Over at Commentary, a nice demolition by D. G. Myers of the pretensions of the too-good-for-commercial-writing smart set:
Yesterday’s New York Times carried a story on “invitation-only” book clubs among “young and attractive” New Yorkers with “impressive degrees” and the “angst that comes with being young and unmoored,” who, unable to find work in publishing or academe, “huddle” together in book-filled apartments to “trade heady banter” on great (or merely fashionable) writers and hoot at ideas their high-priced educations have taught them to hoot at. I defy anyone to read the story and not to conclude that the collapse of the high-end literary market is a very good thing, and not a moment too soon.
What most of these writers want, of course, is not a job but a patron to indulge their penchant for poetasting. But artistic patronage went out around the time of Prince Esterhazy and his coevals. As Dickens showed, there’s a handsome living — and possible literary immortality — to be made as a commercial writer; you just have to be, you know, good at it. And then:
After the Second World War, the literary market began to dwindle . . . A new form of patronage arose to shield writers from market forces: namely, the national system of creative writing — the Writers’ Workshops — that spread from coast to coast.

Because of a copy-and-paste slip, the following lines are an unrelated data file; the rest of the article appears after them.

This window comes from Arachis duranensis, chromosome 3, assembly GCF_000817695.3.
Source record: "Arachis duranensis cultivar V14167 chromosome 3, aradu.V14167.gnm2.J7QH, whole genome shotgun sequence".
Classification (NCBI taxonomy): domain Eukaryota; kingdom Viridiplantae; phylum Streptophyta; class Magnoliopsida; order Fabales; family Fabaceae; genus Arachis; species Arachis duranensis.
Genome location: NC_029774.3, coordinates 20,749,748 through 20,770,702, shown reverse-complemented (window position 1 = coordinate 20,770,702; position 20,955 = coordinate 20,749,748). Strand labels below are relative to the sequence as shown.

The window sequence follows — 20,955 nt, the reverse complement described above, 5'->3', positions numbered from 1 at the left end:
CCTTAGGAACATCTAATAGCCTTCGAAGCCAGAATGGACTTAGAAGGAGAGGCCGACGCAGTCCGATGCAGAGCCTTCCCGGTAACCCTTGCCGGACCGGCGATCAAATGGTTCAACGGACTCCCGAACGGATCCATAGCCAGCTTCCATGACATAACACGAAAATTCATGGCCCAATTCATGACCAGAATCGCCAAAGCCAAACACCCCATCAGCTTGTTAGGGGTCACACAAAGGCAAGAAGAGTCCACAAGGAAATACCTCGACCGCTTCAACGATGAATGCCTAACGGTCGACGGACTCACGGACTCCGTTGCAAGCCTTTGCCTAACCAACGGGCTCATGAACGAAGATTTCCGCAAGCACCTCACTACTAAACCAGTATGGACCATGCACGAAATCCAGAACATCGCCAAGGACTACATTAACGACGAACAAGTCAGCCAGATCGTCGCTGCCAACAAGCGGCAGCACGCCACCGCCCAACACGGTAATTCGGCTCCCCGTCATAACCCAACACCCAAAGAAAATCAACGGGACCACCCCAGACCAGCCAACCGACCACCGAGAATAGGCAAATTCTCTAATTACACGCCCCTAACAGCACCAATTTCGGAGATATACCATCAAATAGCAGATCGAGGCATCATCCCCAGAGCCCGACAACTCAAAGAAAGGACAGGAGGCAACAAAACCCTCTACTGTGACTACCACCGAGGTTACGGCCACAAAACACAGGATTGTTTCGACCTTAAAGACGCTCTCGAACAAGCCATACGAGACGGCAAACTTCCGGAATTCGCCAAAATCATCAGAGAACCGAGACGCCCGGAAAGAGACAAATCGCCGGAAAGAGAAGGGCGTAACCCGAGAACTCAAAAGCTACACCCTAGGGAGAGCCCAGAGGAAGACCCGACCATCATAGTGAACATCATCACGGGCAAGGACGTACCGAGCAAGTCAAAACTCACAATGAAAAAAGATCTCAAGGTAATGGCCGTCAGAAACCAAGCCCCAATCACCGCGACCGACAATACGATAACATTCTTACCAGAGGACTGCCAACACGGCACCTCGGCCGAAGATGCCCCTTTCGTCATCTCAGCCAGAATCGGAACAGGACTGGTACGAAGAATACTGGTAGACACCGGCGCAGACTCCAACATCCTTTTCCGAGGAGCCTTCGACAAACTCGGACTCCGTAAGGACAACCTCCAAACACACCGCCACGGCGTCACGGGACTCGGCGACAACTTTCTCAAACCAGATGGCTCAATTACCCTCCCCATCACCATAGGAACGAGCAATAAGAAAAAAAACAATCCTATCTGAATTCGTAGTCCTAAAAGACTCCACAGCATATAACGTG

What is happening now is the revenge of the market. A high literary culture, utterly divorced from economic realities, was artificially propped up for fifty years. In rather more technical terms, American literary culture is an inefficient market; its products are overpriced, and there aren’t many buyers for them at any rate. As the air goes out of the higher education bubble, the literary life as fantasized by the New York Times’s attractive young literary clubbers is deflating along with it.
Which is not to say that literature will disappear. Young writers’ expectations of a good-paying job (with benefits) fiddling all day on overwritten and unsaleable manuscripts — that will disappear. Most everything else will remain the same.
Welcome to the club, kids. Now, get to work and write something that someone will actually pay to read.